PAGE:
Both developed as well as developing countries are experiencing a surge in malignancies, either because of obesity, sedentary lifestyle or environmental factors; the exact cause though needs to be ascertained. About five million new cancer cases are being diagnosed each year [10]. According to Global Cancer Observatory [1], cancer of the cervix is the most commonly occurring gynecological cancer. In contrast, institutional data from Pakistan has shown Ovarian cancer to be the most frequently occurring cancer among gynecological malignancies [11]. Observation also confers that almost half of the time, females diagnosed with gynecological cancer are harboring an ovarian carcinoma. On histological diagnosis, epithelial tumors were predominant, with serous adenocarcinoma (Fig. 2) being the most common epithelial type (35.3%), then endometrioid histology followed by sex cord- stromal and mucinous carcinoma. The finding of serous adenocarcinoma as the commonest type was similar to the study by I A Malik [12] in which the most common type of ovarian carcinoma was serous adenocarcinoma. His study showed that mucinous type was the second most common type; contrary to which endometrioid adenoca was the second most common in our data.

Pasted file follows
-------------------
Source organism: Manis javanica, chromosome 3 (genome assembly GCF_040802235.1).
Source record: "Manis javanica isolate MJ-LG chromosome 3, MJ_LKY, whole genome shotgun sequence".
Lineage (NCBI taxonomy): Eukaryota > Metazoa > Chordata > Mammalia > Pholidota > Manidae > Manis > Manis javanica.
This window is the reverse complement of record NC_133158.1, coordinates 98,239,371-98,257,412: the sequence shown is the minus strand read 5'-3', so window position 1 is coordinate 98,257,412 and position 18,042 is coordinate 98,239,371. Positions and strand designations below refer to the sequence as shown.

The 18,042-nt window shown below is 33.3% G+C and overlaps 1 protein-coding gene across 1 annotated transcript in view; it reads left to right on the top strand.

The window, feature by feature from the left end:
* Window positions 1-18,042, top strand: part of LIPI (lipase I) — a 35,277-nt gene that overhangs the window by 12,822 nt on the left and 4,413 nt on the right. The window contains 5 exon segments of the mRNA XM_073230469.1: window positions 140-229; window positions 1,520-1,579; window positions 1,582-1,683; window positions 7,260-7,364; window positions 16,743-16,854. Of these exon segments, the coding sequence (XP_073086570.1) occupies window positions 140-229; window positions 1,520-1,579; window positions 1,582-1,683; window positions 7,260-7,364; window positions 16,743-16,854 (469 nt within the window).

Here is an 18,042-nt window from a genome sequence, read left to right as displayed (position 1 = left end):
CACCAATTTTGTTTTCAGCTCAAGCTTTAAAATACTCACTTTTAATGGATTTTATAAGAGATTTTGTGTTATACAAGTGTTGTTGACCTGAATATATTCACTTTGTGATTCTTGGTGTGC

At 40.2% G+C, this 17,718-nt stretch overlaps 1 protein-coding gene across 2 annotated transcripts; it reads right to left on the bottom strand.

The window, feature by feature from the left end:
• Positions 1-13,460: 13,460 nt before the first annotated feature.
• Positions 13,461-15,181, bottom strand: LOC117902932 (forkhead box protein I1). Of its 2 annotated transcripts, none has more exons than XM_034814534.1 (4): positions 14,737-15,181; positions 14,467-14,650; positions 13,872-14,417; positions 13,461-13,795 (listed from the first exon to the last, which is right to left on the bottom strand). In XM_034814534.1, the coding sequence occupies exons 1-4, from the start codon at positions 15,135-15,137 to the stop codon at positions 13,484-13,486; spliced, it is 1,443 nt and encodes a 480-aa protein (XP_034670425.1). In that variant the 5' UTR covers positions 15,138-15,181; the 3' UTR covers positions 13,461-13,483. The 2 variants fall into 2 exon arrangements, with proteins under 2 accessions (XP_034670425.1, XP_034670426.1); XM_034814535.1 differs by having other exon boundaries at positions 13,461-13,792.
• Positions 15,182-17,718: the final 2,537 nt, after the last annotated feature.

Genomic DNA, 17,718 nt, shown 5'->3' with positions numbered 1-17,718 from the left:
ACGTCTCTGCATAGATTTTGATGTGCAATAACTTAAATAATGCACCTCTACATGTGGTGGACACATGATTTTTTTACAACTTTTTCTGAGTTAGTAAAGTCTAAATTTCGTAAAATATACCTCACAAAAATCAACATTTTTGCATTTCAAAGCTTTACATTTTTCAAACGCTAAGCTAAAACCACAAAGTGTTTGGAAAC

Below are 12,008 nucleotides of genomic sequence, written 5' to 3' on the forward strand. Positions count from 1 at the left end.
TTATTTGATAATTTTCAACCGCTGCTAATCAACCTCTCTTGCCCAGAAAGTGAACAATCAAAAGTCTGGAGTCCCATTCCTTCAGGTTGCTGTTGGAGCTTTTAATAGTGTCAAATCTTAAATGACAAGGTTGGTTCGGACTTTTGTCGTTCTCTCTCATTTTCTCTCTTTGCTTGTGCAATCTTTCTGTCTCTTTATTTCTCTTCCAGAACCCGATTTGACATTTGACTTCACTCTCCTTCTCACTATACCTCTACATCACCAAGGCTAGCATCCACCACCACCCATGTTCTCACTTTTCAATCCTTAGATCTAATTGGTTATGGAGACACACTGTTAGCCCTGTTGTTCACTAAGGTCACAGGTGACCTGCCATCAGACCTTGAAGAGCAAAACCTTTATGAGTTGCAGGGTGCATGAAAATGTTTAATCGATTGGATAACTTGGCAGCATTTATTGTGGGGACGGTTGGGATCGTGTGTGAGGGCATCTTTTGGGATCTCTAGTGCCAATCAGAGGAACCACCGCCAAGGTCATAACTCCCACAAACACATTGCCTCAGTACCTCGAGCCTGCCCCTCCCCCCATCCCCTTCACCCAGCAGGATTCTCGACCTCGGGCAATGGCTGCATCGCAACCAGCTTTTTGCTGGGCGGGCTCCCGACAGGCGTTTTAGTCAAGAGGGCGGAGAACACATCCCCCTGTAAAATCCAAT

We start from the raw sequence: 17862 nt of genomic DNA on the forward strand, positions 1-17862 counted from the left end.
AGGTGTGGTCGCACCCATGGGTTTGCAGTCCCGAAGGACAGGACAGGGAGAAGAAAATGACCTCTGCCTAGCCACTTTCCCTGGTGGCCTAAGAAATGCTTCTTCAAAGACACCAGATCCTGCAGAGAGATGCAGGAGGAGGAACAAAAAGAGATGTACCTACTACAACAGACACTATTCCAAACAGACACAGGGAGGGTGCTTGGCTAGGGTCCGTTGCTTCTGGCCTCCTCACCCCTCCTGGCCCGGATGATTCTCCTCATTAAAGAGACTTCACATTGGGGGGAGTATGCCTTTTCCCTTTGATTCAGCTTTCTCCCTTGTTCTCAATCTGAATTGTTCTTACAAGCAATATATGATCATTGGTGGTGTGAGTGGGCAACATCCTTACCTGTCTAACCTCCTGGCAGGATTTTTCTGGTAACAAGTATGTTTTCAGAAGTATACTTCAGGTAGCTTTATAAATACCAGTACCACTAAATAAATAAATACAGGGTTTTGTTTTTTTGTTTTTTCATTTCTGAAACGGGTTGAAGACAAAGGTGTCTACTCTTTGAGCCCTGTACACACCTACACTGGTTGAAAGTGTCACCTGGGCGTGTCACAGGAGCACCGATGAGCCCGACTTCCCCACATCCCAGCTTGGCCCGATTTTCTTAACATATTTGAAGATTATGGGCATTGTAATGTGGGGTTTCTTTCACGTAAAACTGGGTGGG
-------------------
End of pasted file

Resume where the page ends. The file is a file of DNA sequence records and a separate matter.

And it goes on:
International literature also shows that serous carcinoma is the most common tumor with frequency up to 60 % and is generally a more aggressive type [13]. According to the 2003 World Health Organization classification scheme, Ovarian epithelial cancers on the basis of histopathologic features are serous (~60%), endometrioid (~10%–20%), clear cell (<10%), transitional (6%), mucinous (<5%), and undifferentiated (<1%) subtypes [14].